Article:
What’s In a Chip? Reverse Engineer It to Find Out
July 28, 2009--I had an interesting meeting today at DAC with Julia Elvidge, the president of Chipworks. Chipworks basically reverse engineers chips to find out exactly what makes them tick. The results may surprise you—they certainly did me.
I must admit I’ve long associated reverse engineering with shady operators who’d rather knock off your chip than invest in the R&D to develop their own. While not denying that’s been known to happen, Julia proceeded to educate me to the legitimate uses of reverse engineering.
First, reverse engineering is one way to defend your own patents. The patent jungle is so tangled, she explained, that “you almost can’t build a chip without infringing someone’s patent.” If you’re spent millions on a process that you patented—one that gives you significant product differentiation—and suddenly a competitor comes up with the same functionality, it’s time to find out whether they’re just clever or they’re stealing your stuff. Chipworks provides intellectual property services to IP groups and law firms.
How Did They Do That?
That brings us to the other reason for reverse engineering—technical competitive analysis, which Chipworks also offers. This call is often placed when the engineering manager looks at a competitor’s new product and thunders, “How the hell can their die be half the size of ours?!” You may not go down the same road they did, but the analysis can certainly make you re-examine some of your assumptions—especially when your engineering manager comes to a team meeting, plops down the reverse analysis of a competitor’s chip and says, “You told me this couldn’t be done. Here, they’ve done it. Now do it.”
Julia pointed out another scenario when competitive analysis makes sense. Say a digital design house is thinking of expanding into analog/mixed-signal products. If you haven’t done it before, it’s hard to be clear about what you’re getting into. Reverse engineering a product similar to what you have in mind will give you a good idea of what’s involved. The information may either encourage you or scare you off. Knowledge is power, even if you don’t choose to act on it. If you do, it can save your team a lot of development time—after you’ve cleared it with legal that you won’t be infringing any patents.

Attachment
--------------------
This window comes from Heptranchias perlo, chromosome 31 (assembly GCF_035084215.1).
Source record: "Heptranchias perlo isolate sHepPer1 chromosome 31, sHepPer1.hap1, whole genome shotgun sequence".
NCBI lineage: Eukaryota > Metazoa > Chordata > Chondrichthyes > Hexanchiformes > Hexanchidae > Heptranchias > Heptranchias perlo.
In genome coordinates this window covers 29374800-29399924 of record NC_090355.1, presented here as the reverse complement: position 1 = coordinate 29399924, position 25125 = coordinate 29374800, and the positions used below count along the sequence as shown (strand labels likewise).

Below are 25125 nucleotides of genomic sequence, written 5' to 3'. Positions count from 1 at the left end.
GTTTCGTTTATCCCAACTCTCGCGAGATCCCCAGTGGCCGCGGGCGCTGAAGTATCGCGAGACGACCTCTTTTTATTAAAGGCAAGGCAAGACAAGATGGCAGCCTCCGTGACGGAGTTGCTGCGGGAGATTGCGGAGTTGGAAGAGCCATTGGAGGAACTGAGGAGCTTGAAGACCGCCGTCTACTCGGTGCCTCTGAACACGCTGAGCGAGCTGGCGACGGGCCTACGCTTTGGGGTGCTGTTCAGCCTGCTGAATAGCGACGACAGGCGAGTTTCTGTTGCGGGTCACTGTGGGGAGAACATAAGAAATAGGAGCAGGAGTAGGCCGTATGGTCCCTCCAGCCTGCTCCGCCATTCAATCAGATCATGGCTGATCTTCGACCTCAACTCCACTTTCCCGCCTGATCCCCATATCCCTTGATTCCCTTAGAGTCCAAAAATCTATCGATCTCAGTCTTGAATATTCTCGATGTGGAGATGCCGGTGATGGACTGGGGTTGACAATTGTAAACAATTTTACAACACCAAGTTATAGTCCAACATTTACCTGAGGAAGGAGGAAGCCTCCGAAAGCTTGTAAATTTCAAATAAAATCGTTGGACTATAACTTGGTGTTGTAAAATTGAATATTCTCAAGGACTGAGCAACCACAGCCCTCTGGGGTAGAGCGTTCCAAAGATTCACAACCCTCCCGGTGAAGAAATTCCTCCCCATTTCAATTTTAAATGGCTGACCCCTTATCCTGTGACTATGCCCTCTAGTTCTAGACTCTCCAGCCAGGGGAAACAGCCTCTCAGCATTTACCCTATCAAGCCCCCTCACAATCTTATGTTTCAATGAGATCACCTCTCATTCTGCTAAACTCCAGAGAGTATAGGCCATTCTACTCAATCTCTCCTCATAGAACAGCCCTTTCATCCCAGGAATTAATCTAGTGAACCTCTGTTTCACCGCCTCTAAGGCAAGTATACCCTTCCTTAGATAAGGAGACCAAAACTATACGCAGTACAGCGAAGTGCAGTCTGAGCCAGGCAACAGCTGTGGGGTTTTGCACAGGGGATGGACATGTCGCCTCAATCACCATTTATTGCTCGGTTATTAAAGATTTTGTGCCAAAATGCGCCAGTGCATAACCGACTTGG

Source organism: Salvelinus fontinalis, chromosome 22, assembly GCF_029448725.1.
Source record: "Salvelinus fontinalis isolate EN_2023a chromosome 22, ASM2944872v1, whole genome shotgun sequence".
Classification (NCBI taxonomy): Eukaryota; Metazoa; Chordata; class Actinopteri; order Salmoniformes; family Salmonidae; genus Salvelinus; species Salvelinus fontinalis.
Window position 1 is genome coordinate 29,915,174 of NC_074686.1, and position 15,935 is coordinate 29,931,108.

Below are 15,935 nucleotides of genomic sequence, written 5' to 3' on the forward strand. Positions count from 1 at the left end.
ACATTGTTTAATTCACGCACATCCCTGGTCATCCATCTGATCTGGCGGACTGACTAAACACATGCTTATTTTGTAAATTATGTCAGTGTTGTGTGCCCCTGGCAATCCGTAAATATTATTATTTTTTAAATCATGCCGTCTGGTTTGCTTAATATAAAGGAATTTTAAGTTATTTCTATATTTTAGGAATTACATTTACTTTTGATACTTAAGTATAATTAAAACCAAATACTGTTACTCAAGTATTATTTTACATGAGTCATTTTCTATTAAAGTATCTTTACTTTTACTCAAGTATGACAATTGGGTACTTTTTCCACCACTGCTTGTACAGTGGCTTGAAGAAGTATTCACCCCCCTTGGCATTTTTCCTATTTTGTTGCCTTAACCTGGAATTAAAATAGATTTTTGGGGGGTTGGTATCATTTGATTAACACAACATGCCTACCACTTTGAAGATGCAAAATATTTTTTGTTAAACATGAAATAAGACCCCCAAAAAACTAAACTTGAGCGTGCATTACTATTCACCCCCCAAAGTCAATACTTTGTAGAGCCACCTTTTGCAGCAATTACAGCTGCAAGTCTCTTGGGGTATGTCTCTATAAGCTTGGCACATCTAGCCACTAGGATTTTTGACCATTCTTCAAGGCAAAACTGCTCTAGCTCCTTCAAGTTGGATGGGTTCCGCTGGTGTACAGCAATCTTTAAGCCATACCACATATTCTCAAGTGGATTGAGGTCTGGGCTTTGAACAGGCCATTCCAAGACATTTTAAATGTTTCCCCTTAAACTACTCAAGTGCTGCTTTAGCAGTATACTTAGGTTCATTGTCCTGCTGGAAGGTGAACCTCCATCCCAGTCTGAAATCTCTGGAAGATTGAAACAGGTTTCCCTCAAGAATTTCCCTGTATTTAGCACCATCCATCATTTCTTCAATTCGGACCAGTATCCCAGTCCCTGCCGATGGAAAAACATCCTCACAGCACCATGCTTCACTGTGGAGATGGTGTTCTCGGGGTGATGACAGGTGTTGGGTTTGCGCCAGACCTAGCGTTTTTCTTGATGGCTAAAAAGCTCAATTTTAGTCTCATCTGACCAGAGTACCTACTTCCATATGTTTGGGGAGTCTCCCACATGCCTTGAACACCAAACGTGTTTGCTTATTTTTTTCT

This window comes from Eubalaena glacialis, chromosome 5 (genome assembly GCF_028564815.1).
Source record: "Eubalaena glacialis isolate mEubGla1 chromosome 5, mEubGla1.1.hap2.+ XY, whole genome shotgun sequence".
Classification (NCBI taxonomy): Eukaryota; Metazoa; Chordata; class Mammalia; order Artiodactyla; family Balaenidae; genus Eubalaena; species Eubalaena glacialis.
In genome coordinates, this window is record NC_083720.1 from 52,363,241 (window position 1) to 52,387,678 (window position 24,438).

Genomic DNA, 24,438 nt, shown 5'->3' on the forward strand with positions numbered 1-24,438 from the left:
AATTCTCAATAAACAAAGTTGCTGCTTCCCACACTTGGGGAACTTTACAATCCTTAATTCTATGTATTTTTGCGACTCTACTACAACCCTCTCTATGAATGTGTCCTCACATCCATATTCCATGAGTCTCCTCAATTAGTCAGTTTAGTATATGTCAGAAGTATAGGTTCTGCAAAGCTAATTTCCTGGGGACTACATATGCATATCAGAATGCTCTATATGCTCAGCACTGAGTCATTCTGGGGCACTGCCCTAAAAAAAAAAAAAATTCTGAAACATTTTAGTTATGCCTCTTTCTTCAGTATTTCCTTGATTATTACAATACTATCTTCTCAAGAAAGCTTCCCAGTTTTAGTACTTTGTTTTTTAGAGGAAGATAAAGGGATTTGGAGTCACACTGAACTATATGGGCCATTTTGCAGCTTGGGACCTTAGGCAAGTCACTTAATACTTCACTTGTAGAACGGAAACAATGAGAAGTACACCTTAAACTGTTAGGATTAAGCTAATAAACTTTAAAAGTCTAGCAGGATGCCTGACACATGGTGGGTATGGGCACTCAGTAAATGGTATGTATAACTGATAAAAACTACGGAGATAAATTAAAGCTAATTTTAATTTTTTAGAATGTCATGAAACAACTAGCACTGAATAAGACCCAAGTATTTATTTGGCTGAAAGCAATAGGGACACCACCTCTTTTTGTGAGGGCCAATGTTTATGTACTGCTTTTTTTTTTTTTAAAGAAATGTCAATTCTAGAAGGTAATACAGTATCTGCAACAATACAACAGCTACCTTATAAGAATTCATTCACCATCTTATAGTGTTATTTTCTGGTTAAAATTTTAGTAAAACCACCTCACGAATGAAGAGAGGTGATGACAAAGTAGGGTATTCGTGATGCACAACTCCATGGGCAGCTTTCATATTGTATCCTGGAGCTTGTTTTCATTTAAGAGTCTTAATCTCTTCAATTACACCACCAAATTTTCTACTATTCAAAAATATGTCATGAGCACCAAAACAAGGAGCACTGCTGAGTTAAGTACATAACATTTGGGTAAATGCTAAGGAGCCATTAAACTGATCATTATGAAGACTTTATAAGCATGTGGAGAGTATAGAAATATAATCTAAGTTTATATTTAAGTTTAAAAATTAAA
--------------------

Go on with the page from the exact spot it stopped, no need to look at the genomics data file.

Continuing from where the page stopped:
For design teams, in Julia’s words, “Analysis is critical to benchmarking themselves against their competitors and making better design choices.”
While I completely grok the IP/patent protection argument, I’m not as comfortable with the competitive analysis one. Chipworks is a private detective you hire to check out the competition—at least their products. Pulp fiction has given private detectives an unsavory reputation, but the service they provide is useful, legal and—when conducted appropriately—entirely ethical.
Still, if my design team had to spend 18 months coming up with a complex design, I’d rather that your design team did, too. Of course, if you’re reverse engineering our chips, I’d be a fool not to return the favor. The game just kicked up a notch.
What Can You Tell Me?
This isn’t a simple “pop the top and take a look” operation. Chipworks shaves each metal layer off a chip, stopping to polish the chip, scan it and photograph it every step of the way. Software then scans the photographs and generates either flat or fully organized electrically correct schematics. Then you can:
- Click on portions of a high-level schematic and drill down to the transistor level;
- Instantly cross-reference between the schematics and a massive image mosaic, comprised of tens of thousands of SEM images across all the layers of a device;
- Automatically define block designs and locate similar instances within the device—a feature commonly used to accelerate device analysis or find instances of patent infringement;
- Export to a variety of netlist formats for further analysis and simulation.
With all that information in hand, you at least know how much work you’ve got cut out for yourself—and a good indication of the road forward.
Like I said, the game just kicked up a notch.